The Palisade Rock Formation is Gateway’s most prominent feature. pampering; we were fortunate to have one of the rooms that has an outdoor patio and hot tub. Sitting outside on the private patio, it was something very special to watch the July full moon rise. Our room was part of the 38unit Kiva Lodge, which was finished in 2006, when the resort opened. Most of the rooms in the two-level building overlook the pool and outdoor Jacuzzi or look out to the Palisade. Another wing, the 20-unit Kayenta House, opened in 2010. The décor of the rooms mirrors the red, gold, and tan shades of the building, and, of course, the landscape. There was a dressing room with sink and large closet, as well as a separate bathroom with a shower big enough for a group. Our room had a kiva-style gas fireplace, views of the Palisade, two large and comfortable leather chairs to kick back in, after a day of trail riding or river rafting, biking, fishing, or just walking around the trails. If you don’t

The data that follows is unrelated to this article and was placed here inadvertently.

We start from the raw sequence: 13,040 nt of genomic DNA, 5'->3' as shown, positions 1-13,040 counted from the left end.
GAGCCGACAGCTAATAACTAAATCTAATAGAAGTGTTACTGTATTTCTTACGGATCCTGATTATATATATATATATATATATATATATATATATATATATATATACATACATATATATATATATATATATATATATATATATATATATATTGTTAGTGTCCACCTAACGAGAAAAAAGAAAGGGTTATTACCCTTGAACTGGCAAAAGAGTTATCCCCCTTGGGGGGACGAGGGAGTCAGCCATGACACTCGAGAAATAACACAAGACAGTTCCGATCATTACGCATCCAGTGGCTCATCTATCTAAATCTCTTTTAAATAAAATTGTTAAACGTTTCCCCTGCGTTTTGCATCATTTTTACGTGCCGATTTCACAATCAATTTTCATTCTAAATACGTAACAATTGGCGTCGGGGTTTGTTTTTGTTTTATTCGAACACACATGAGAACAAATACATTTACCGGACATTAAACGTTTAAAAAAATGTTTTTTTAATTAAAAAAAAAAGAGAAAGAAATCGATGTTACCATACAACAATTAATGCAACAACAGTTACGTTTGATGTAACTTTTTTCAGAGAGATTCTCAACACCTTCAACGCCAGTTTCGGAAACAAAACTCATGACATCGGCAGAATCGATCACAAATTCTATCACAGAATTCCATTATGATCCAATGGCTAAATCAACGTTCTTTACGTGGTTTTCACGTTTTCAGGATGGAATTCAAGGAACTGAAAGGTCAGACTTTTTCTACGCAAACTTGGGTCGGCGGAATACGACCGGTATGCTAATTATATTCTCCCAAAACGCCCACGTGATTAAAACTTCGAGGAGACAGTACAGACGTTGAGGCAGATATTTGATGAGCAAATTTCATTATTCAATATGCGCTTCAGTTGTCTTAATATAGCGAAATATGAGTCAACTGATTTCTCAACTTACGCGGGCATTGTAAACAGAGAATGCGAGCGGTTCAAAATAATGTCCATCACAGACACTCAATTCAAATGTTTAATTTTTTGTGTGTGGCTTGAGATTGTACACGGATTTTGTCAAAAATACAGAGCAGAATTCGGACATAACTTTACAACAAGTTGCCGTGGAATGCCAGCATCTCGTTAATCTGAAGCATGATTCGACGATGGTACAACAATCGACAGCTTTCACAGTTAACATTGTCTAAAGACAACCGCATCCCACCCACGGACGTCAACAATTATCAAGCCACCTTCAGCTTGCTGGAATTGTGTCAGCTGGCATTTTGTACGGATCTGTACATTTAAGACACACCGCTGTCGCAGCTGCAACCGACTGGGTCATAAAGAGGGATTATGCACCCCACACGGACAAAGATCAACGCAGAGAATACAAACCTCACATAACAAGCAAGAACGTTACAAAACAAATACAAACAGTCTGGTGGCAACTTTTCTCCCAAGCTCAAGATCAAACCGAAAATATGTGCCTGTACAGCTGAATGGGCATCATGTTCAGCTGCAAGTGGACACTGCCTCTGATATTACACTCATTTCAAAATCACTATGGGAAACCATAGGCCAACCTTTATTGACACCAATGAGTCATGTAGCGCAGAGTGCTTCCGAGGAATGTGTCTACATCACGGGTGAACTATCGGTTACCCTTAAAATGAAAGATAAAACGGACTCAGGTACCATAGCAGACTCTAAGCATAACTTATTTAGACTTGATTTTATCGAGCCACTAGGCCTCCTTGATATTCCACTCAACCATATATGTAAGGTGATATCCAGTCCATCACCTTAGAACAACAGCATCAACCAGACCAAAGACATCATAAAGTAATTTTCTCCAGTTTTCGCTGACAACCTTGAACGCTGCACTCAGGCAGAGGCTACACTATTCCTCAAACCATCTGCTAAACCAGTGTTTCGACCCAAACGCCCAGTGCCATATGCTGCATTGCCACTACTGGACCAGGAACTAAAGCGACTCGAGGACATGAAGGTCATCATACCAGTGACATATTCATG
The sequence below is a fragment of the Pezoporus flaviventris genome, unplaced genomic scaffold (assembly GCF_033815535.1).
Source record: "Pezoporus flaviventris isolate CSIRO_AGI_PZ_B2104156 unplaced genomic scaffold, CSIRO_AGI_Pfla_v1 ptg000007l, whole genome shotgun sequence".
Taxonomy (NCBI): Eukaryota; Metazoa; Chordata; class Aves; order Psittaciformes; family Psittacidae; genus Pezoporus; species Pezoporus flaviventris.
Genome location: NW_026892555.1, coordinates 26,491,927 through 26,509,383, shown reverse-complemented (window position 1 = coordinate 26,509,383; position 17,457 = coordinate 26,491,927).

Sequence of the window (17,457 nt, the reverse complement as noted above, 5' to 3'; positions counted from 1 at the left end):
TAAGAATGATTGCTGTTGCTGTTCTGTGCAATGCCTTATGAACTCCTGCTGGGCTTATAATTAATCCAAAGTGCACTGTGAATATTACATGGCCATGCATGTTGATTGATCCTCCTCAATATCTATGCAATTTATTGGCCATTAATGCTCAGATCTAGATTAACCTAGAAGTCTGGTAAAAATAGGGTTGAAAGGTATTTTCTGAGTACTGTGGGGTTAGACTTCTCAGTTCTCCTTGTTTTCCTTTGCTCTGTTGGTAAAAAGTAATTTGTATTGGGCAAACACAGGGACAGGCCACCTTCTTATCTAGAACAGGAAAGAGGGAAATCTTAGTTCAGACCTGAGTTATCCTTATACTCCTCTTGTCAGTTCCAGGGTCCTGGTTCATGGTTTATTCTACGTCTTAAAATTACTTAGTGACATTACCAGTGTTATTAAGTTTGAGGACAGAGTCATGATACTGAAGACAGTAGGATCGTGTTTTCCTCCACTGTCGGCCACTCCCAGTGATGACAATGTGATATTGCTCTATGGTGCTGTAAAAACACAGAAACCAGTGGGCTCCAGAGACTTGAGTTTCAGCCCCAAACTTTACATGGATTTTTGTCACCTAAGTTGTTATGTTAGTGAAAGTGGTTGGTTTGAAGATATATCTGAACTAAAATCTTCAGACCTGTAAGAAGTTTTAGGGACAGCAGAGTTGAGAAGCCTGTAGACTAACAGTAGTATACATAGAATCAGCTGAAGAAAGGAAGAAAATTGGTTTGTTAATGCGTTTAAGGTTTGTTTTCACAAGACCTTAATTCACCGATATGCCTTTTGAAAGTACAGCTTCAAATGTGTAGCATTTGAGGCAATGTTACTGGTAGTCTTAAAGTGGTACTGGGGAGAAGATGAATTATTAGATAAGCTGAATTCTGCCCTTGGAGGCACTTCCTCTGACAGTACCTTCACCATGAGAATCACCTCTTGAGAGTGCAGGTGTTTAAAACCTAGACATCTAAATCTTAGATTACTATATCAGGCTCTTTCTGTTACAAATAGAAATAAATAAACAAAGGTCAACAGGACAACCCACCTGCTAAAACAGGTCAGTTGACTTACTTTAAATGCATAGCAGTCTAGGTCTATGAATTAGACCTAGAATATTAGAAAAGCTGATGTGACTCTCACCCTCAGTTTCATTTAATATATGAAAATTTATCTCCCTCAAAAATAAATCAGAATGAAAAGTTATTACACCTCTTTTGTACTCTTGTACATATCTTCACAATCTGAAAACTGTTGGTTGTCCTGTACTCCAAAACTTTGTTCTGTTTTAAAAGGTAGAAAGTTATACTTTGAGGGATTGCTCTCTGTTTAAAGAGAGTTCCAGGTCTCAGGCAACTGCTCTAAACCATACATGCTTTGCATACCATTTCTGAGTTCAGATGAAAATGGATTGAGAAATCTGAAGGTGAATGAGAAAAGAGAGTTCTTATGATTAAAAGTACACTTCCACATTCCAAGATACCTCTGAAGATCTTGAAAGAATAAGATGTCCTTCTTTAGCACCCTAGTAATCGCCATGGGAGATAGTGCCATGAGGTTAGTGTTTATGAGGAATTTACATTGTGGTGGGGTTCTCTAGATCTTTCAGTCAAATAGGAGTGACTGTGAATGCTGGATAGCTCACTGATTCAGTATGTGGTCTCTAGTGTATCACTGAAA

enjoy all that outdoor stuff, there is a very well-equipped fitness center. The rooms offer large screen plasma TVs, hooked up to satellite. I couldn’t resist making an appointment the following day for a facial and a massage for Dave. This destination resort is selfcontained. There are three places to eat: the Kiva Café, serving espresso, teas, bagels and pastries; the Paradox Grille with an extensive menu ranging from large burgers to delicate and delicious fish and chips; and the Entrada, a fine dining restaurant that rivals any gourmet experience west of the Continental Divide. I ordered “seared scallops a la plancha, tomatillo malanga escabeche with Serrano ham and truffled tomatoes.” Dave had “grilled Copper River salmon, mascarpone spinach capers, peppadews with lemon emulsion.” It’s an impressive menu, but it all boiled down to just delicious, beautifully presented food, professionally served.